n. A TV or film genre that features stereotypical depictions of rural people, particularly those from the American South.
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Robertson is the biggest star of the biggest boom in reality TV: hicksploitation. The genre laughs at (and sometimes with) the last group of people it’s still ostensibly OK to stereotype — white backwoodsy men.
—Grayson Schaffer, “Why Duck Dynasty Can't Be Stopped,” Outside, January 28, 2014
A two-fisted tale of dumb deals, double-crosses, murder, barter gone bad and love gone sour, the film flirts with trailer-trash hicksploitation in its outrageous exploration of the darker side of the human soul.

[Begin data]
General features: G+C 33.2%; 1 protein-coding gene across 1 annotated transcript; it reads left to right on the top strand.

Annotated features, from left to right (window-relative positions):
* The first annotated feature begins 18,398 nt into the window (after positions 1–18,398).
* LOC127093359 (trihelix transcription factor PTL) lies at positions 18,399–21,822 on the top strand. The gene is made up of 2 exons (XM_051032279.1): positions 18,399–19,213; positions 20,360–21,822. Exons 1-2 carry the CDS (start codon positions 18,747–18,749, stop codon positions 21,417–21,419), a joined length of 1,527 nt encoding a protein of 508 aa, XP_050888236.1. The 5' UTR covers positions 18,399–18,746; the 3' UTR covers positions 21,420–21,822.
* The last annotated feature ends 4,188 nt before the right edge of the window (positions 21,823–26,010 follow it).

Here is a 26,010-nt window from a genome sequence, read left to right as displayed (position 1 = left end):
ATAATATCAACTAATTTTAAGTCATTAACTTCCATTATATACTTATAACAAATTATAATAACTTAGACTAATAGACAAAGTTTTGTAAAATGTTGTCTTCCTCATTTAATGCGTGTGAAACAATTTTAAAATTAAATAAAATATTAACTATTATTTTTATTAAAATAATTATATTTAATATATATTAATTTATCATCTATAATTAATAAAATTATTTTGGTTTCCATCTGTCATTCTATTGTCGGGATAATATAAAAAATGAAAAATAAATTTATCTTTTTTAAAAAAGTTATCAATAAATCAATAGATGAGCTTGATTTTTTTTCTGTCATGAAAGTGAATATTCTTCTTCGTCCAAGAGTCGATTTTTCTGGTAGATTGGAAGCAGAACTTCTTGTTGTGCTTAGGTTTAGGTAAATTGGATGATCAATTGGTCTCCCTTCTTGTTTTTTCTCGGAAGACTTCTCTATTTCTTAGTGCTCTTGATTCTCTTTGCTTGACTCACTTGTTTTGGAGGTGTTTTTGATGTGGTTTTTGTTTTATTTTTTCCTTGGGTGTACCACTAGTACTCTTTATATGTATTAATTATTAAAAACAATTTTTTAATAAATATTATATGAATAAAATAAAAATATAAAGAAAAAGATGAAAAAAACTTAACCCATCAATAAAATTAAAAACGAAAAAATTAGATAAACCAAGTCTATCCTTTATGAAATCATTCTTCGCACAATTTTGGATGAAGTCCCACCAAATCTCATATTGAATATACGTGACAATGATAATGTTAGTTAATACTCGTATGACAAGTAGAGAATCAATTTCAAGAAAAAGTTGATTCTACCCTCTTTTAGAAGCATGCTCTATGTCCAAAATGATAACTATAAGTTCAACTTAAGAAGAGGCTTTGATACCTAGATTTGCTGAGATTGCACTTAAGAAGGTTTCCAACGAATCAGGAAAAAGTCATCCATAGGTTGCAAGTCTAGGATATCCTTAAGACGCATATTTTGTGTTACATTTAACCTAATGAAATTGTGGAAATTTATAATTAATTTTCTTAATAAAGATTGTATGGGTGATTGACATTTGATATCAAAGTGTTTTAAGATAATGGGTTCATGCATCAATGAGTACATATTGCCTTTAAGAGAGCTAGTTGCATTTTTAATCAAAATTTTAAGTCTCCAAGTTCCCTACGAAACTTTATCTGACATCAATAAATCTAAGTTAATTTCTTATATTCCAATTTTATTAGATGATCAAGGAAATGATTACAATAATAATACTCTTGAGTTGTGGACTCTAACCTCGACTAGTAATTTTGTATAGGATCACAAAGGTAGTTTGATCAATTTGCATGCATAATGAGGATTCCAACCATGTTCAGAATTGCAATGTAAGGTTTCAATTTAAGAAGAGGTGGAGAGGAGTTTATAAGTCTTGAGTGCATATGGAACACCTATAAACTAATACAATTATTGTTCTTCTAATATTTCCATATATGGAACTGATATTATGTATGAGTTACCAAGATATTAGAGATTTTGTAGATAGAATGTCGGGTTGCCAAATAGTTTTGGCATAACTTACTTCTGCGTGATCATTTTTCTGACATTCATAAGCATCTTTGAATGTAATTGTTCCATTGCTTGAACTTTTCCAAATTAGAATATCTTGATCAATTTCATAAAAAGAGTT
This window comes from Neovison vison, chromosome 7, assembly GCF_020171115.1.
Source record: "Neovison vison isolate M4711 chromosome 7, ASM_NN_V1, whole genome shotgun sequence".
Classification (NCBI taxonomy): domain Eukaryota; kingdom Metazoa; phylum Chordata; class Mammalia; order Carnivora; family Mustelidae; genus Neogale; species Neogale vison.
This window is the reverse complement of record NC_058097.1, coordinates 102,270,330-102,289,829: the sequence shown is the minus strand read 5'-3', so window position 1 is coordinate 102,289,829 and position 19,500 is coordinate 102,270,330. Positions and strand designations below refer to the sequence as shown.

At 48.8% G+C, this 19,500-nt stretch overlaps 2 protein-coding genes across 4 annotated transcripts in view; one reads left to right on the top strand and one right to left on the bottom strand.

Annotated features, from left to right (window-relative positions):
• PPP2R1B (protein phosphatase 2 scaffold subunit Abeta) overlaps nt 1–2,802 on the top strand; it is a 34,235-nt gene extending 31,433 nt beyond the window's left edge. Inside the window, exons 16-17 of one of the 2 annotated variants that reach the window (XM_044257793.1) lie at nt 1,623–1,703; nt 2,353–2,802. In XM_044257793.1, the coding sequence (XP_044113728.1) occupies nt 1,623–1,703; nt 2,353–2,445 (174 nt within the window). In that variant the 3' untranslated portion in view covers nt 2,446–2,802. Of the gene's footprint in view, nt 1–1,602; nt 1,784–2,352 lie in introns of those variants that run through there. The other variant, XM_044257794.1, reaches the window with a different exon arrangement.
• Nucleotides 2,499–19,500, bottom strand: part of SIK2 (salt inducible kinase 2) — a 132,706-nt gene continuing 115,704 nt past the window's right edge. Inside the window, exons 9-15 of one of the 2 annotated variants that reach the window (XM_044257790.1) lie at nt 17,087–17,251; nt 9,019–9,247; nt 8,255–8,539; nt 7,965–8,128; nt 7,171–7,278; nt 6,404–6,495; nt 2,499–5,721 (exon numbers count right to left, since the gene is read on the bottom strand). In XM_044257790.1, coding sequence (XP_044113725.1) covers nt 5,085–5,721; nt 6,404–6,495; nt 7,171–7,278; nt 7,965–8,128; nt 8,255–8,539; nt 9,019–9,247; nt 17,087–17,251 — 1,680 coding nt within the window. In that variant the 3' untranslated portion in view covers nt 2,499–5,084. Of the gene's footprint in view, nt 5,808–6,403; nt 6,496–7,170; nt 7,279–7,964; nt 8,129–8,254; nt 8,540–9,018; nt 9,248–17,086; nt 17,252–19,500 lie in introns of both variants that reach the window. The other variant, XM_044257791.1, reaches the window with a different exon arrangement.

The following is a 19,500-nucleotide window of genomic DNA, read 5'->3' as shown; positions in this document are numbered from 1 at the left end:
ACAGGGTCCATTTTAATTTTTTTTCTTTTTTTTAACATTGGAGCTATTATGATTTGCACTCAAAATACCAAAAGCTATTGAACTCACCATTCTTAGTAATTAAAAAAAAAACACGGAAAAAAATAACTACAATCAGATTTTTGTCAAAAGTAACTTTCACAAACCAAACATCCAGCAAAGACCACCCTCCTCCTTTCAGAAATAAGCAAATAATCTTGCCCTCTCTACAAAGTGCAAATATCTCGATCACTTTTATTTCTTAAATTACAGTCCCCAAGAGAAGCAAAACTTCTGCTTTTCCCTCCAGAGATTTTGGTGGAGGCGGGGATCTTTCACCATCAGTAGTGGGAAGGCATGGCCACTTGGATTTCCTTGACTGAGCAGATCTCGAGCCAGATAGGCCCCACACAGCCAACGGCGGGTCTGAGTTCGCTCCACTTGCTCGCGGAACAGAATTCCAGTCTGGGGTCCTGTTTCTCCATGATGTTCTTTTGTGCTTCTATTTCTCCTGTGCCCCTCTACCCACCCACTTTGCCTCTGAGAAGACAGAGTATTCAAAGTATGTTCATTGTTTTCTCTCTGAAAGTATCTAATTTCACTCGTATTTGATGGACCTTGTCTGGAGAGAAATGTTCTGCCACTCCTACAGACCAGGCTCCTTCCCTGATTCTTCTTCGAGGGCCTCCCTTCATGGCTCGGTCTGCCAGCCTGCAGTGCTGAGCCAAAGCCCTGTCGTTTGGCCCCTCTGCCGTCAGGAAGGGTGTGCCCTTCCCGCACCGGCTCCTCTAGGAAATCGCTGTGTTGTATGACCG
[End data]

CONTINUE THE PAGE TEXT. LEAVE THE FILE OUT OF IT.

—Mark Olsen, “L.A. Film Festival: William Friedkin's 'ferocious sensibility',” Los Angeles Times, June 15, 2012
2001 (earliest)
It’s not that hard to make a passable hicksploitation film. You churn out a script revolving around either a lone lawman fighting small town corruption or an ex-con who is trying to resist returning to a life of crime, yet gets pressured into breaking the law by small town corruption.
—Keith Allison, “Redneck Revenge,” Teleport City, April 20, 2001
The familiar (to North American eyes, anyway) word hick, "an unsophisticated, uneducated person from a small town or rural area," is surprisingly old. The Oxford English Dictionary has a cite from 1565, plus an example from a 1699 dictionary: "Hick, any Person of whom any Prey can be made." The word is a casual form of the name Richard.
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